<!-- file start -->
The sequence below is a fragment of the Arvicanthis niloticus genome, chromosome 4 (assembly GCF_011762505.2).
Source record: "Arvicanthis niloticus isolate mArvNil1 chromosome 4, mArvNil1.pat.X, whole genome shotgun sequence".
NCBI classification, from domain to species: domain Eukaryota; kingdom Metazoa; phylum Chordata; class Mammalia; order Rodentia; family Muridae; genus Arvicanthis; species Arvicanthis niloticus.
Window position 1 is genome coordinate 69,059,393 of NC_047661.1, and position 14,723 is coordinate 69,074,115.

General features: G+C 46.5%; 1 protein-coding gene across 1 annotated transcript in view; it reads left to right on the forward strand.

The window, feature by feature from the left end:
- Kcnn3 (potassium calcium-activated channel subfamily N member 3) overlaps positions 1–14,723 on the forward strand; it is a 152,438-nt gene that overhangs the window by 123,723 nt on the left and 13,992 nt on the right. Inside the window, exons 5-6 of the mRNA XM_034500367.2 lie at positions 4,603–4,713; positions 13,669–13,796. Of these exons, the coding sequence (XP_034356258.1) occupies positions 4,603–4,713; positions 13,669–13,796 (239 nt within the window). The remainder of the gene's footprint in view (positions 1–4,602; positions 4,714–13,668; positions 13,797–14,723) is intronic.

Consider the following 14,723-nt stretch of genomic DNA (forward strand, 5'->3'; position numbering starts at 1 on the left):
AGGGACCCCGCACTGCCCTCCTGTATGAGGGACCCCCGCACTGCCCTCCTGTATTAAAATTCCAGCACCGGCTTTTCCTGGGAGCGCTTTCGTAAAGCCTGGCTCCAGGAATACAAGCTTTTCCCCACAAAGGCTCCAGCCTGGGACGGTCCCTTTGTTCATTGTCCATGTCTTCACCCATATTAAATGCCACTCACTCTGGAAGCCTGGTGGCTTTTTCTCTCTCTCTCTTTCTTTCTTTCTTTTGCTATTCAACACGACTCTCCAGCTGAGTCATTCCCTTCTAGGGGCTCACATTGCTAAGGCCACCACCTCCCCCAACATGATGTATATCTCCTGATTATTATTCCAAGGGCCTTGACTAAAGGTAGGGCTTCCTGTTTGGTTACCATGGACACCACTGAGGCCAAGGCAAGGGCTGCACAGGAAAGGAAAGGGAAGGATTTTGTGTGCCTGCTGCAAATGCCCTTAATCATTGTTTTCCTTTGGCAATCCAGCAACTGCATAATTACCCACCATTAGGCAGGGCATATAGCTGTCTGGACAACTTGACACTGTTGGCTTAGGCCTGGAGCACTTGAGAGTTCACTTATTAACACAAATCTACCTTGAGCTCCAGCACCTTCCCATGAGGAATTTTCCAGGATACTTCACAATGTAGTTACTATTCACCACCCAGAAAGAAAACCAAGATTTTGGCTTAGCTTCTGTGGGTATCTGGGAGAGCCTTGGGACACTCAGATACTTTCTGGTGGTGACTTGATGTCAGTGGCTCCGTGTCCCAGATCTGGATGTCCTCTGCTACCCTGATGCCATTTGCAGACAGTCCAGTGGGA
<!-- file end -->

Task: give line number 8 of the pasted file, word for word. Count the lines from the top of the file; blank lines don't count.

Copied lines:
Consider the following 14,723-nt stretch of genomic DNA (forward strand, 5'->3'; position numbering starts at 1 on the left):